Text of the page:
Housing construction should improve moderately in 1982 as mortgage rates dip to 14 percent -- a level one industry spokesman calls the ''buy range for a reasonable market.'' The 14 percent level was anticipated for the latter half of this year.
Robert G. Anderson, director of market research and economic services for the American Plywood Association, shares the view that ''prohibitively high interest rates'' were the prime cause for lower housing starts in 1980 and '81. He said the predicted lower mortgage rate would boost 1982 starts to 1.28 million from 1 .1 million last year.
Mr. Anderson's forecast of moderately increased home building this year found support from Mac Epley, vice-president of the Western Wood Products Association. He agreed with Anderson's figure, but said he was thankful ''that 60 percent of the market for Western lumber is not tied to new home construction.''
The two executives gave their views of 1982 demand at a meeting here of the Forestry Industry News Roundtable. Mr. Epley told the group that ''a bright spot in the Western Wood Products Association forecast'' is exports. These should rise 11 percent in 1982, he said, to 1.9 billion board feet.
Anderson went on to say he did not expect ''much lower mortgage rates (than 14 percent) during 1983,'' but forecast housing starts next year of 1.55 million.
The plywood association economist noted that today those he calls ''forecaster types'' no longer have their historic indicators as guides. Instead , ''we are forecasting money costs based on apparent supply and demand, rather than on economic trends and relatively constant interest rates.''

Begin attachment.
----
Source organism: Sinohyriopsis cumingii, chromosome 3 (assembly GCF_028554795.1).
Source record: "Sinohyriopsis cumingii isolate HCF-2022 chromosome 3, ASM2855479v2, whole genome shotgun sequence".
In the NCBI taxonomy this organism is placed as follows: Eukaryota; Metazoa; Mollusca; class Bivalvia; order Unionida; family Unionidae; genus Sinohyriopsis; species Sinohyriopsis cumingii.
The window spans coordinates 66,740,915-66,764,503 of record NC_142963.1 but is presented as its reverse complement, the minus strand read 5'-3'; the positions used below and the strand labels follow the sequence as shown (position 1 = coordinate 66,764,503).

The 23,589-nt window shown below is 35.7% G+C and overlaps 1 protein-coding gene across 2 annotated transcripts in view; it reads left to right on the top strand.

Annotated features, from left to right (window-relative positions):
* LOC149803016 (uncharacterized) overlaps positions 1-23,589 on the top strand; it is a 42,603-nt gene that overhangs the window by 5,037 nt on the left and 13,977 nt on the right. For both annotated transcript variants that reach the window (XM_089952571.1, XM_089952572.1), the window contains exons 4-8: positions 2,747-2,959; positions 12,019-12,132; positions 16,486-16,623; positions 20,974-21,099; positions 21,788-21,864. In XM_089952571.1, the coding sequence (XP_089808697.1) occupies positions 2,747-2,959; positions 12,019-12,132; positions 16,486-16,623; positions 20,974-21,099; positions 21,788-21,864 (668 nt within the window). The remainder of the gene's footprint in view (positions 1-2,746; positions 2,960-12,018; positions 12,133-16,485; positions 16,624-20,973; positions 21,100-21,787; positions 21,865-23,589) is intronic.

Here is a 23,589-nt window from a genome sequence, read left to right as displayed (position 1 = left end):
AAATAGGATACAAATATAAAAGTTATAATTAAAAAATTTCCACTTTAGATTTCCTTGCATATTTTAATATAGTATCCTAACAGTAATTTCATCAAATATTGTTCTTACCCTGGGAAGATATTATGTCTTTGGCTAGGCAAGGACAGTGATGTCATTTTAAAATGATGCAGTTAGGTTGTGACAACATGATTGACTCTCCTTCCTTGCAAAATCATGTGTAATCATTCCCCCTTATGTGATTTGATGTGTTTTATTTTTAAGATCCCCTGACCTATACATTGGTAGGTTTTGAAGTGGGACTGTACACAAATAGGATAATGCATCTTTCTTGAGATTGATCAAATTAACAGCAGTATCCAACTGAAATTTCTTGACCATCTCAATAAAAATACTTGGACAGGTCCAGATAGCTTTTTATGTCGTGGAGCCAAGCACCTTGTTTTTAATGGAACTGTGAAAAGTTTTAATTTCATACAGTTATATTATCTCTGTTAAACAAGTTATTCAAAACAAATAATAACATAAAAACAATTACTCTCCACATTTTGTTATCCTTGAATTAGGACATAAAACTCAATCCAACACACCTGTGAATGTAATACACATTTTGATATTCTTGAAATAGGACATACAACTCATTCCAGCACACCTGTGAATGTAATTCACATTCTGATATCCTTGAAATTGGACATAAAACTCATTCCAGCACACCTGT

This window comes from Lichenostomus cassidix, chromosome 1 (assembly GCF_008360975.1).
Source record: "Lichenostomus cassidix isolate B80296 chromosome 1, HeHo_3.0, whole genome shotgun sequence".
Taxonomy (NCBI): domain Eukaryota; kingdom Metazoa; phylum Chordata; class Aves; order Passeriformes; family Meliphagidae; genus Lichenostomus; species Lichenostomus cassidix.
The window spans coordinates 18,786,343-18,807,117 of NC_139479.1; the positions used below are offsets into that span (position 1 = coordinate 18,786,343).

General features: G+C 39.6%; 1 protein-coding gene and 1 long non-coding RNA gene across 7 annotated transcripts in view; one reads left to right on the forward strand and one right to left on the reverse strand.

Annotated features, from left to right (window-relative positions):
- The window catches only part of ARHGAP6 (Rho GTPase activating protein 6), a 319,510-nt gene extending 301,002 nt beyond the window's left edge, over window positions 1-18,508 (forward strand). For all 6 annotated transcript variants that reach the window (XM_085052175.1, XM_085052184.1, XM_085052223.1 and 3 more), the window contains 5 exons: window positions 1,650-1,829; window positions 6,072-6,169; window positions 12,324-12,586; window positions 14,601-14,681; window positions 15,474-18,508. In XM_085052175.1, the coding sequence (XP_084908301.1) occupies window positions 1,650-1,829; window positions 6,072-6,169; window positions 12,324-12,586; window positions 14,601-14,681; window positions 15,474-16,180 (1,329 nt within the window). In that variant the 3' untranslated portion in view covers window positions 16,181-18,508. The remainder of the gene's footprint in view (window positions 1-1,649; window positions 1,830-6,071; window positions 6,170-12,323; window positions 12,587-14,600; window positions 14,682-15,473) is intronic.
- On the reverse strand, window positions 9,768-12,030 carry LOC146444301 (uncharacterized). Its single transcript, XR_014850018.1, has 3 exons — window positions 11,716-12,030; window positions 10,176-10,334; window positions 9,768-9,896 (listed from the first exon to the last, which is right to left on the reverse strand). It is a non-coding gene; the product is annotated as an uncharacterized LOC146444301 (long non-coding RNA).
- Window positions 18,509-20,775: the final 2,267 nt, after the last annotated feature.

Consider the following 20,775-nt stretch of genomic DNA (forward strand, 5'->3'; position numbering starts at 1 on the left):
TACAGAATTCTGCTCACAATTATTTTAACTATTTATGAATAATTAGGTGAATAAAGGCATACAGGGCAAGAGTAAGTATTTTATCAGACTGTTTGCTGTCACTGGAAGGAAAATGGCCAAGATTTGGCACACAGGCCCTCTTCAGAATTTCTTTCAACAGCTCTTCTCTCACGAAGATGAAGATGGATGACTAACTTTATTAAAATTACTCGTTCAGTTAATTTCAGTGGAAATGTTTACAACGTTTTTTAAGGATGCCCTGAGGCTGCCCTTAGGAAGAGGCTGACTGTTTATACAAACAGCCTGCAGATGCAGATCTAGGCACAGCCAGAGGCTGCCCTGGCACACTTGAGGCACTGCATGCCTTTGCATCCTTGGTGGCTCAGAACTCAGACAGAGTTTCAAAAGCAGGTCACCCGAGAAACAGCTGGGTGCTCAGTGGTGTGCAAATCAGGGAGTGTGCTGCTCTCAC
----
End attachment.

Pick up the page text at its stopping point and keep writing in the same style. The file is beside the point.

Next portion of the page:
Anderson also said that while free-flowing interest rates ''create some problems, they can be dealt with.'' The real problem ''will be to forecast the timing of interest rate changes.''
Epley anticipated a drop in demand for softwood lumber in 1982 to 34.2 billion board feet -- some 6.5 billion board feet under what is viewed as normal - despite his agreement that housing starts should improve some this year.
Of the plywood industry, Anderson said that it had been saved from total collapse in 1981 ''by the strength of several nonhousing markets.'' These markets took 12.1 billion square feet, ''or 70 percent,'' of the nationwide plywood output of 17 billion square feet. This 1981 rise was 12 percent, with chief demand coming from industrial markets, nonresidential building, and the homeowner market (do-it-yourselfers).
Anderson confidently expects Western plywood products to continue to have a permanent role in regional, national, and international markets. He bases this confidence on what he calls ''the complete product line'' of the Western industry.
''While the new producing regions will be specializing in rated sheathing products, the Western mills will continue to produce sidings, sanded overlays, and other specialties,'' he noted.
This broad product line will give Western plywood manufacturers ''a national market for about 60 percent of its capacity,'' he added. The rest will be ''needed in the West'' for local construction.
Structural panel demand in 1982 will be up 6.5 percent from 1981, to 18.2 billion square feet, the economist said.